Synopsis: Even the greatest investors and most
powerful autocrats can only beat time for so long. 🗓
He could hear the rhythmic footfalls coming from around the corner. Someone was setting a quick pace and others, the minions, were following. It was January 1st, 45BC, but in any century, the footfalls would tell the same story. The boss was coming.
The man sighed, shuffled papers about this desk, checked his calculations one more time and then braced for the inevitable.
“Are you sure this is going to work?” The voice boomed before his doorway even darkened. And then, into his humble workspace spilled two thick muscled lackeys and his employer, a square jawed man with a hawkish nose and avian eyes. When the boss gazed upon you, it was like taking a winter dip in the Tiber without a toga. You did not feel his gaze so much as endure it.
“It will. I’ve run the calculations several times. Now we just have to sit back and let it work. There is nothing else we can do.”
“Sosigenes, my Alexandrian genius, when have you ever known me to sit back and be patient with…anything?” The young engineer and astronomer, Sosigenes of Alexandria, could not be sure, but he thought the boss smiled a bit and his cold eyes seemed to twinkle.
“Ah no,” he swallowed hard, “no Caesar I have not.”
Gaius Julius Caesar, alleged descendent of the Trojan Prince Aeneus, and therefore of the goddess Venus, conqueror of the Gauls and ruler of the Roman Empire smiled benevolently at his employee. “Well, then, why don’t you take the rest of the day for yourself. And Sosigenes….”
“Happy New Year.” With a flourish, the ruler of the known world and his entourage disappeared, their footsteps echoing again of the cobblestone street and the marble colonnades. Sosigenes exhaled for what seemed like the first time in a long while, glancing one more time at the calculations in front of him.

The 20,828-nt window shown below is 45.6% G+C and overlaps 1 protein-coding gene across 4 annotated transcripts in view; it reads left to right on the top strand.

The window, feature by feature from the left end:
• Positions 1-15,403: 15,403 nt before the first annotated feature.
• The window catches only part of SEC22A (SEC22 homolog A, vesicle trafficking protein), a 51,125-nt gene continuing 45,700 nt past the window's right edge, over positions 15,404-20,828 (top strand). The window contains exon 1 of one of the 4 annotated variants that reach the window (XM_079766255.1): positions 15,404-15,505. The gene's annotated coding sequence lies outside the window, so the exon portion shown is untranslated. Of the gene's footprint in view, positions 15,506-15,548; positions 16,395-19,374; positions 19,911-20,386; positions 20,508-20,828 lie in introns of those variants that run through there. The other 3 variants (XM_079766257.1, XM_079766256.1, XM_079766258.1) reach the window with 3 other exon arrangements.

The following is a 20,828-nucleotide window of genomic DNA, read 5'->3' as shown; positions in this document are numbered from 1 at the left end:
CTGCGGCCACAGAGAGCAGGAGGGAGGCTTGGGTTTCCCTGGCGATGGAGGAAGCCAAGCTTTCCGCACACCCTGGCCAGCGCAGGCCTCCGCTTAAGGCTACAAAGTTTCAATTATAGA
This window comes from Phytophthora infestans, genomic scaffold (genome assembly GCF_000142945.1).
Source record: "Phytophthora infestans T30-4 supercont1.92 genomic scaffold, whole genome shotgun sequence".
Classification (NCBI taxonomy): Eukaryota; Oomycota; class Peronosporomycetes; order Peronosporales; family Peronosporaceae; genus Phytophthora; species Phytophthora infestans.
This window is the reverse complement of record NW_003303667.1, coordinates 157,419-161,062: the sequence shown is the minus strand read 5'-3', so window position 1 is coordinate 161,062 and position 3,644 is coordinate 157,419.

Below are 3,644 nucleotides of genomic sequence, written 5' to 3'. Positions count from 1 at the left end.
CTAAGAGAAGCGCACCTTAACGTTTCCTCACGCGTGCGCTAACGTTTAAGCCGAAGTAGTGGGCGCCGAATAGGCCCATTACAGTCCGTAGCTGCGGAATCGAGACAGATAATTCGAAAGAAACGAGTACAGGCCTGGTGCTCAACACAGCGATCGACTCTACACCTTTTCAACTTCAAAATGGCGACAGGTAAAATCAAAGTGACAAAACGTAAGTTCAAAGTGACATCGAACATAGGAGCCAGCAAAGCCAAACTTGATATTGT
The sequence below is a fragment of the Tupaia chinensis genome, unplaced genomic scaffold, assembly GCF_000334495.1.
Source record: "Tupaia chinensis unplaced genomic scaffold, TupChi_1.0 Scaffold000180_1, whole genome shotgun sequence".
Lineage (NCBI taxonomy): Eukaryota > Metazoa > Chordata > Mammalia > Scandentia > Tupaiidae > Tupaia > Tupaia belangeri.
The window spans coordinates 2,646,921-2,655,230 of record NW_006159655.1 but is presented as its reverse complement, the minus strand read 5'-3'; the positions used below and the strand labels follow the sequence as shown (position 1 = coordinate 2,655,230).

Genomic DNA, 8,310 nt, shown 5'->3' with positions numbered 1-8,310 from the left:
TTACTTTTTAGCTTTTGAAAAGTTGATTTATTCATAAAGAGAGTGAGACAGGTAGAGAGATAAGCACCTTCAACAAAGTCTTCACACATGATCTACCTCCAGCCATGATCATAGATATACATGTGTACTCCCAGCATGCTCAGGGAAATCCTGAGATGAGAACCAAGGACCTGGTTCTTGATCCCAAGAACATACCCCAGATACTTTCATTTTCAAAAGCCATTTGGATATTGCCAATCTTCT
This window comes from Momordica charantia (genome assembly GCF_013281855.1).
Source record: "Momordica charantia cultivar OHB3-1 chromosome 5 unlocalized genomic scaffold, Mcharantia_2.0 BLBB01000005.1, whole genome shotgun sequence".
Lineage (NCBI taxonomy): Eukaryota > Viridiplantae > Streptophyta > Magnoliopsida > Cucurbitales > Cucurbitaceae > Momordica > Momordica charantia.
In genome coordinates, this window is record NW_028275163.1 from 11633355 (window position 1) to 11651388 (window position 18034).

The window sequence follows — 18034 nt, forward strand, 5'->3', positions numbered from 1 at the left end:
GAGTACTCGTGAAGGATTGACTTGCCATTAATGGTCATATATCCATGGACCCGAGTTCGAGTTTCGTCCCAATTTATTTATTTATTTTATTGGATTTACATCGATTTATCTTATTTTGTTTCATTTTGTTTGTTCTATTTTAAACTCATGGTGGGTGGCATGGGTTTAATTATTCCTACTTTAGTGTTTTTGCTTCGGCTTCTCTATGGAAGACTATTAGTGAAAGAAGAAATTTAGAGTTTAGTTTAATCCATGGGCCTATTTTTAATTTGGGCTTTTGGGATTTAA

“Three hundred sixty-five and one quarter,” he murmured passing hand over his face to wipe away the sweat on his brow, “If I’m wrong, at least I won’t be around to hear about it.” Then he laughed. “None of us will be around to hear about it. Happy New Year indeed.”
Not long after seizing power in Rome, Julius Caesar had moved decisively to deal with the passage of time. If anyone had the power to do it, he seemingly did. But Caesar’s aim was not long or eternal life, both of which would prove elusive to him a mere year later when he was assassinated. In 45 BC, Caesar was concerned about the Roman calendar, which was based on the lunar cycle and frequently fell out of sync with the seasons. This was politically dangerous as it often extended political terms or interfered with elections. Summoned from Alexandria, Sosigenes urged his boss to ditch the moon and embrace a solar calendar of 365.25 days. He was wrong, the actual solar year being 365.242199 days, but right about the fact that everyone he knew was long gone before the error was discovered. It was not until1582 AD that Pope Gregory XIII and his astronomers accounted or the 11 minute a year difference, replacing the Julian Calendar with the Gregorian.
Here are a few lessons from antiquity on the passage of time:
1) Calendars can change. Indeed, in order to get the calendar back on track Sosigenes added sixty-seven days to the first year of the Julian Calendar. Months are arbitrary and man-made creations, not some mystical force driving our investments. So, don’t put too much confidence in stock market shortcuts like the January effect, or sell in May and go away.
2) A modern philosopher named Bob Dylan once noted that “the times they are ‘a changing.” But human beings find it hard to recognize that. Instead we like to use the very recent past as a predictor of the future, overestimating the probability of current events continuing. Gaius Julius Caesar figured that being alive and being the Emperor were good predictors of the future. A few of his friendly Senators proved that he was wrong, that he suffered from recency bias, and that he ultimately suffered from many stab wounds as well.
3) Compounding, usually a force for good, has massive effects over the long term, also accumulating and exacerbating your errors. The reinvestment of earnings or interest creates exponential growth as long as you do something seemingly simple: leave things alone. If you stray from the wisdom of the ancients (or modern oracles like your humble author), or aren’t perfect in your timing, then your errors will compound at a rate sufficient to affect you and perhaps your retirement lifestyle. Note that this won’t take anywhere near 1,500 years to make itself known. And without a wayward astronomer handy, you’ll have to take the blame yourself.
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